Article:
by Maggie Nelson
Graywolf Press, 160 pages
reviewed by Gabriel Chazan
Sometimes an idea reverberates and echoes for a long time, like a song. This was my experience reading Maggie Nelson’s revelatory new memoir, The Argonauts, which starts with an idea Nelson found reading Wittgenstein: “the inexpressible is contained—inexpressibly!—in the expressed…” She goes on to describe that its paradox is, quite literally, why I write, or how I feel able to keep writing.” Nelson wrote the book while she was with her partner, the non-binary trans artist Harry Dodge, and pregnant with their first child. At one level, The Argonauts recounts her experiences as a writer in a relationship with Dodge, whose gender identity consciously resists the traps of language. In attempting a reconciliation of the two perspectives, Nelson tries to find a freedom through language.
More than simply telling a ‘story’, Nelson considers here the act of trying to bring experience into language and ideas, particularly those which seem to oppose this very act. She incorporates an array of ideas from theorists ranging from Judith Butler to Wittgenstein in order to consider the inexpressibles of gender, sexuality, joy, and the seeming contradiction of queer parenthood and marriage—an experience increasingly brought into the mainstream of social structures and away from radicalism.
In the brief interval between my first reading of The Argonauts and the writing of this review, the Supreme Court has legalized same-sex marriage in the United States. This is, in many ways, an important and very positive development for queer rights, yet it is also far from an ending. In the book, Nelson pointedly notes, “if we want to do more than claw our way into repressive structures, we have our work cut out for us.”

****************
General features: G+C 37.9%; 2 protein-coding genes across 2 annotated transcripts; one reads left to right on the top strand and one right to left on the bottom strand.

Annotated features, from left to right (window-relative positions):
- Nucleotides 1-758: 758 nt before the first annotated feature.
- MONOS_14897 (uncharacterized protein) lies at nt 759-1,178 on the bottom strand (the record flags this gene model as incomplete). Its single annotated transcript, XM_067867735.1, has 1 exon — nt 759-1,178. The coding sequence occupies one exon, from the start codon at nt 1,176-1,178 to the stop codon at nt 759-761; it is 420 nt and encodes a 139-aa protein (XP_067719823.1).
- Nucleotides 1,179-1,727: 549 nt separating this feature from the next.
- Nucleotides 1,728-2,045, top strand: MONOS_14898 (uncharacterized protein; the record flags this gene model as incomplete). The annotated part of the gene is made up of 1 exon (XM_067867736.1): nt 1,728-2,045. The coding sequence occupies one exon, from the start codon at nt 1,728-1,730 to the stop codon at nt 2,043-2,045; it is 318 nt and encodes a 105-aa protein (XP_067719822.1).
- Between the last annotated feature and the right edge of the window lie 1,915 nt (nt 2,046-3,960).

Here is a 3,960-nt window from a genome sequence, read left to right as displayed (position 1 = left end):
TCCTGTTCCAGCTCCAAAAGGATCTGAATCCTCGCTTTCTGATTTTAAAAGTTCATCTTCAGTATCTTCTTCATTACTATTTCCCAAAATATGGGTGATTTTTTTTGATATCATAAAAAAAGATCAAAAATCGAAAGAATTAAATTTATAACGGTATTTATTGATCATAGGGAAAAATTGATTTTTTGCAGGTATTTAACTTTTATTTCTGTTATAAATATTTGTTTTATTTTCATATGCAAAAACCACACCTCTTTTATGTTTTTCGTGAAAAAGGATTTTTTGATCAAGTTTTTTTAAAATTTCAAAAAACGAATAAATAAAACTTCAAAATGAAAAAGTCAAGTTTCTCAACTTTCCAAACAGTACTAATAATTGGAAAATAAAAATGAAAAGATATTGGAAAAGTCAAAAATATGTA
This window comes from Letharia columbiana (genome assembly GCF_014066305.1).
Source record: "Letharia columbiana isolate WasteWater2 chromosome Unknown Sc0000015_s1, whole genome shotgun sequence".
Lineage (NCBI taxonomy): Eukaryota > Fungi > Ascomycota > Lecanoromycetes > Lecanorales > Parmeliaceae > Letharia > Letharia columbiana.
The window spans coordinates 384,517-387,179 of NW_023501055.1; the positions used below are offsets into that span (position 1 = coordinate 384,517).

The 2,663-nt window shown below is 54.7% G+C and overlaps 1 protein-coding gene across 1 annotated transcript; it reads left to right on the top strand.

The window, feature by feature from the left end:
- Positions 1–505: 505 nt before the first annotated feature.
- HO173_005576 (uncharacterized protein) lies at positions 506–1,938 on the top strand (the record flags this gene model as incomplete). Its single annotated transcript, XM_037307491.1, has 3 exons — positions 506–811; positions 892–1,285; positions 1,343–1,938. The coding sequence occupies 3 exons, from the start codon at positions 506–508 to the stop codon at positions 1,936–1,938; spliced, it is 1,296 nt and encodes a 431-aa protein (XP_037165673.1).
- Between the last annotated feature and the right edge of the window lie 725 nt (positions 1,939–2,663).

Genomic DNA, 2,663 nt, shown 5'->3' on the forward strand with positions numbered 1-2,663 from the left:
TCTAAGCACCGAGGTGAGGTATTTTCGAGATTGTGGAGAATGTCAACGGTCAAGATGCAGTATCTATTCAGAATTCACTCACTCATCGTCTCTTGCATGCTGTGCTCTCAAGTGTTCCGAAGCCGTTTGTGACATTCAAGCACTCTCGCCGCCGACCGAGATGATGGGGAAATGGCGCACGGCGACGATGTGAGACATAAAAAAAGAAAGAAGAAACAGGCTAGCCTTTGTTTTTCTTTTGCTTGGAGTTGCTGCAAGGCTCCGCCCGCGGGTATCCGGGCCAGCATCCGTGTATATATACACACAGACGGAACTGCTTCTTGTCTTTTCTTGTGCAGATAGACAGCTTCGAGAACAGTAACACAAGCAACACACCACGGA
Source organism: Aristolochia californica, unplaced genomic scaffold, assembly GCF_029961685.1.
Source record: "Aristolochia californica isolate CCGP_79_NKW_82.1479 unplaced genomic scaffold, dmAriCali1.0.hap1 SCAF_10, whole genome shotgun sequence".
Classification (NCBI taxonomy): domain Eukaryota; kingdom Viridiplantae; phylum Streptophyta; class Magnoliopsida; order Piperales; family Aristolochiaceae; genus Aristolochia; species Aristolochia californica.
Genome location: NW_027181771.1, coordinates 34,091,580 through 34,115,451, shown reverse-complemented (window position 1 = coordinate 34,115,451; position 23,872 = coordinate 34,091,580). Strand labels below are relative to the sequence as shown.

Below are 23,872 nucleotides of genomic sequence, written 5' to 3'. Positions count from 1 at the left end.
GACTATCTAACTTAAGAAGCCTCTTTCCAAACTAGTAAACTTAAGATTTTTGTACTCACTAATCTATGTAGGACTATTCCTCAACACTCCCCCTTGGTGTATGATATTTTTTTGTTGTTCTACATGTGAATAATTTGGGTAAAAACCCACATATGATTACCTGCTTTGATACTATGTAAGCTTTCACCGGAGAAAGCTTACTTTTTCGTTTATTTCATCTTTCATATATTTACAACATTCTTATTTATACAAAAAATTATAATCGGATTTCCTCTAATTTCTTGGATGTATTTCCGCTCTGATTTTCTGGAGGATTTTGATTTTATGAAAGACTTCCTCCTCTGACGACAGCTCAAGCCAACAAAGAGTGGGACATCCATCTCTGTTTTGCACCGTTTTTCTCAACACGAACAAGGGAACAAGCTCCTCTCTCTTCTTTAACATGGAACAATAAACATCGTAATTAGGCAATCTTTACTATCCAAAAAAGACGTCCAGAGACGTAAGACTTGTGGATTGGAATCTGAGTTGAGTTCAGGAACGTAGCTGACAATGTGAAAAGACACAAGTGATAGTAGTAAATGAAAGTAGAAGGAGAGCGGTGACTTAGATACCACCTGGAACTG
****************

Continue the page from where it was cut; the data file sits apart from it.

Nelson’s was one of two defiantly queer books on motherhood I read this year. The other was Miranda July’s novel The First Bad Man, a fitting companion. Both books resist the idea of living a queer life inside restrictive structures. Both are guides, of a sort. For some, Nelson’s memoir provides a new way of seeing one’s place in the world against the “binary of normative/transgressive, ” with additional readings provided to go alongside. On the queerness of pregnancy, Nelson powerfully notes, “how can an experience so profoundly strange and wild and transformative also symbolise or enact the ultimate conformity? ”
The Argonauts is an urgent work, an intimate and fearless act of communication with the reader as Nelson describes moments of radical transformation: falling in love with Harry, and her pregnancy happening at the same time as Harry’s top surgery. Of this moment, she beautifully writes to Harry:
on the surface, it may have seemed as though your body was becoming more and more ‘male,’ more and more ‘female.’ But that’s not how it felt on the inside. On the inside, we were two human animals undergoing transformations beside each other, bearing each other loose witness. In other words, we were aging.
The Argonauts brings to the reader many moments of becoming, in both consciousness and body. I could write of many more powerful moments in this book, but will stop here. This is a memoir to be individually discovered, read, underlined and reread. For its readers, The Argonauts should leave its own constantly transforming echoes.
Gabriel Chazan, a filmmaker and writer, is from Toronto, Canada. He continues to study art history at Sarah Lawrence College after an exchange at Wadham College, Oxford University. He particularly enjoys writing about contemporary art and photography.